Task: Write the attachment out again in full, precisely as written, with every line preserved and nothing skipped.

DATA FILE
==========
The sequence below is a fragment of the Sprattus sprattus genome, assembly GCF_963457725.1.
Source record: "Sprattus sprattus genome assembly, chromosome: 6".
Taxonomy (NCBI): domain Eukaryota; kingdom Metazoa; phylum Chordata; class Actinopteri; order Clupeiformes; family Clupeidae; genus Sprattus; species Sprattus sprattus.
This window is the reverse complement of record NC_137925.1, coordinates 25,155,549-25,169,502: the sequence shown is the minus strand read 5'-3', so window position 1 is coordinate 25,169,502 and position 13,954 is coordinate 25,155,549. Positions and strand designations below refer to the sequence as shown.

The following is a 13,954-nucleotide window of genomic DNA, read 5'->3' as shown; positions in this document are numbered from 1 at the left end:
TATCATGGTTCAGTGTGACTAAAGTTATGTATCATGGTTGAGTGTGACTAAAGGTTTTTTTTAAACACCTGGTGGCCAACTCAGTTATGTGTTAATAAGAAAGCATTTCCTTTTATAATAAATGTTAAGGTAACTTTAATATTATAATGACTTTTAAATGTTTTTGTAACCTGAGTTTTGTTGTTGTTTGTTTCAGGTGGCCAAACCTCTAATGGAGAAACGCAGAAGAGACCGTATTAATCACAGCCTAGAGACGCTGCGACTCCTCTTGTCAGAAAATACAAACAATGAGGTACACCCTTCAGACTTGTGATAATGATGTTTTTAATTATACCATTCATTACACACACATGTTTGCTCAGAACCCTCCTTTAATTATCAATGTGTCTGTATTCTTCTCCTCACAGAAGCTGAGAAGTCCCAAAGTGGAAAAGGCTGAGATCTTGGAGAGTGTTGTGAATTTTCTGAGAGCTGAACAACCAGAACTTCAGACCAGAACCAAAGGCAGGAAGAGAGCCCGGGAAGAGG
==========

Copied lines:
The sequence below is a fragment of the Sprattus sprattus genome, assembly GCF_963457725.1.
Source record: "Sprattus sprattus genome assembly, chromosome: 6".
Taxonomy (NCBI): domain Eukaryota; kingdom Metazoa; phylum Chordata; class Actinopteri; order Clupeiformes; family Clupeidae; genus Sprattus; species Sprattus sprattus.
This window is the reverse complement of record NC_137925.1, coordinates 25,155,549-25,169,502: the sequence shown is the minus strand read 5'-3', so window position 1 is coordinate 25,169,502 and position 13,954 is coordinate 25,155,549. Positions and strand designations below refer to the sequence as shown.

The following is a 13,954-nucleotide window of genomic DNA, read 5'->3' as shown; positions in this document are numbered from 1 at the left end:
TATCATGGTTCAGTGTGACTAAAGTTATGTATCATGGTTGAGTGTGACTAAAGGTTTTTTTTAAACACCTGGTGGCCAACTCAGTTATGTGTTAATAAGAAAGCATTTCCTTTTATAATAAATGTTAAGGTAACTTTAATATTATAATGACTTTTAAATGTTTTTGTAACCTGAGTTTTGTTGTTGTTTGTTTCAGGTGGCCAAACCTCTAATGGAGAAACGCAGAAGAGACCGTATTAATCACAGCCTAGAGACGCTGCGACTCCTCTTGTCAGAAAATACAAACAATGAGGTACACCCTTCAGACTTGTGATAATGATGTTTTTAATTATACCATTCATTACACACACATGTTTGCTCAGAACCCTCCTTTAATTATCAATGTGTCTGTATTCTTCTCCTCACAGAAGCTGAGAAGTCCCAAAGTGGAAAAGGCTGAGATCTTGGAGAGTGTTGTGAATTTTCTGAGAGCTGAACAACCAGAACTTCAGACCAGAACCAAAGGCAGGAAGAGAGCCCGGGAAGAGG